Galatians 6:1 says that when someone is caught or trapped in a sin, you are to restore them in a spirit of gentleness. And then it says to keep watch on yourself, so that you’re not tempted. Verse 2 says bear their burdens. Which includes helping them. You’re not there to condemn. You’re not there to hunt for sin. You’re there to gently restore. You need to think about who you’re talking to. Think about the circumstances.
First Thessalonians 5:14 says it like this: Admonish the unruly, encourage the fainthearted, help the weak, be patient with them all. You’re not judgmental. You’re gentle and patient.
Even Timothy, who was a leader, was told by Paul (1 Timothy 5). Don’t rebuke an older man, encourage him like a father. Speak to young men like brothers. Older women as mothers, younger woman as sisters with purity. You’re not talking to an enemy. You’re talking to someone on the same team, someone in your family. And you have an opportunity to open their eyes to a sin and keep them from further consequences, maybe even eternal ones.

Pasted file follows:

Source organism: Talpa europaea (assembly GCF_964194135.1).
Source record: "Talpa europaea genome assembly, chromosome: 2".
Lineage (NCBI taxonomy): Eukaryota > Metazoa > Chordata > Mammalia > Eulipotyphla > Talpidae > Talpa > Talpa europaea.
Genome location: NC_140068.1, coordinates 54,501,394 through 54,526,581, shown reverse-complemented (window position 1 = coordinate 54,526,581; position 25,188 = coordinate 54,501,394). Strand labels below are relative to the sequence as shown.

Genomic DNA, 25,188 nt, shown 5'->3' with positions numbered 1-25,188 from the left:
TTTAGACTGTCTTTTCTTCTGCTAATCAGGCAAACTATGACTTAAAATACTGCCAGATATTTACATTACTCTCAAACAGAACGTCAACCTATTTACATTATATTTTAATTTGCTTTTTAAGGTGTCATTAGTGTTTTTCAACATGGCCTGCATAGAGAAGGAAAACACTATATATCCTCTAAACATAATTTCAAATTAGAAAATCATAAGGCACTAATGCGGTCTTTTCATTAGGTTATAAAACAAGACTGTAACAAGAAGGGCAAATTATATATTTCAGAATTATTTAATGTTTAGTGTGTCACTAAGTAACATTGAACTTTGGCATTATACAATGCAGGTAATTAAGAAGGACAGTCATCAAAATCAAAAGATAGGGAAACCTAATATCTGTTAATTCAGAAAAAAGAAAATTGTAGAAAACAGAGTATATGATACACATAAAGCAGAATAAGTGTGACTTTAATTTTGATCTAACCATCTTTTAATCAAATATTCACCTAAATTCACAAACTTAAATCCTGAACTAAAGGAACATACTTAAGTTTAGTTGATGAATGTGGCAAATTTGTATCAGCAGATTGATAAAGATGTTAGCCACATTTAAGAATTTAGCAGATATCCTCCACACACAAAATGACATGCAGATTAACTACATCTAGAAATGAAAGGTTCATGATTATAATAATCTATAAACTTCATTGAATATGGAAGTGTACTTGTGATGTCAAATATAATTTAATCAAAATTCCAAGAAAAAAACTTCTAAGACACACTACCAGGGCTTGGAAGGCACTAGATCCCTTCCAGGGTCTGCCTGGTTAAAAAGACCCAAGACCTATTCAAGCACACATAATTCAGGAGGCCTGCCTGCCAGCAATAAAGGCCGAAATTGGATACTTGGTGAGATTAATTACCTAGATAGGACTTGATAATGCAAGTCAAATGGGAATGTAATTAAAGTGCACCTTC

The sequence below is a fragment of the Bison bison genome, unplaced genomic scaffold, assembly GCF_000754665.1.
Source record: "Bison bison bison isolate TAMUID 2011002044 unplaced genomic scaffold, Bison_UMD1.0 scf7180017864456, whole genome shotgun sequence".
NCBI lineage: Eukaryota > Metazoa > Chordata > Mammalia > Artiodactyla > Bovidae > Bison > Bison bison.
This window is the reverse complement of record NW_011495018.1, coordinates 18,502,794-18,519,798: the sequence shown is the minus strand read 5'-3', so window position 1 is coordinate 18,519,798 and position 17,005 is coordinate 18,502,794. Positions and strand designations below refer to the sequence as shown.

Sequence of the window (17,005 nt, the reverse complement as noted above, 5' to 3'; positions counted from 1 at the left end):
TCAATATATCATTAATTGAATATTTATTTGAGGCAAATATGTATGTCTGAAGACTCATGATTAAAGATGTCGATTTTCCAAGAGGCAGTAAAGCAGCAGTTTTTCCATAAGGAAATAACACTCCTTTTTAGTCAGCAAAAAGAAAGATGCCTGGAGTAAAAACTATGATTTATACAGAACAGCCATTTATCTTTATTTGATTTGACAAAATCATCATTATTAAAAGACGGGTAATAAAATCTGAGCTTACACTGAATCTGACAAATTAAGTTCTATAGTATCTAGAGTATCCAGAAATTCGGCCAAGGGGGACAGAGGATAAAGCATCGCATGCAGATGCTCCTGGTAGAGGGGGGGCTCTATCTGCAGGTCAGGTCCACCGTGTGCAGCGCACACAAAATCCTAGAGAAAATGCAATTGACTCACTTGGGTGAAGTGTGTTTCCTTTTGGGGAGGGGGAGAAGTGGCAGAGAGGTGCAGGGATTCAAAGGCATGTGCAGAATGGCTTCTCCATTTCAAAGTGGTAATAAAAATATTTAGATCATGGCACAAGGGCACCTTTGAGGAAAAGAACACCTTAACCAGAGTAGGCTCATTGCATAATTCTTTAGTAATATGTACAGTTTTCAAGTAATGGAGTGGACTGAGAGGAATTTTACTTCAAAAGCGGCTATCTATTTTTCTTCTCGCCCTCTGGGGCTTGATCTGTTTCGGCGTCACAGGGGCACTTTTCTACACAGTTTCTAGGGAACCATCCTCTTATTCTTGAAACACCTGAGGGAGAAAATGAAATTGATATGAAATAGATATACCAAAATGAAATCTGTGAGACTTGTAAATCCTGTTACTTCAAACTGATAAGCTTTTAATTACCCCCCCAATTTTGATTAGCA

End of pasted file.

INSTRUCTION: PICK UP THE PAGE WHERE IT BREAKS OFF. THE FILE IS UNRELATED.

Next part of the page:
James 5:20 says it like this: whoever brings a sinner back from his wandering, will save his soul from death and will cover a multitude of sins. That’s what Jesus wants.
Ecclesiastes 4 says: Two are better than one. For if one falls, the other will lift him up. Woe to him who is alone when he falls and does not have another to lift him up.
We need others to restore us. To bring us back. Matthew 18:15. If he listens to you, you have gained your brother. He’s restored. You have him back as a useful brother.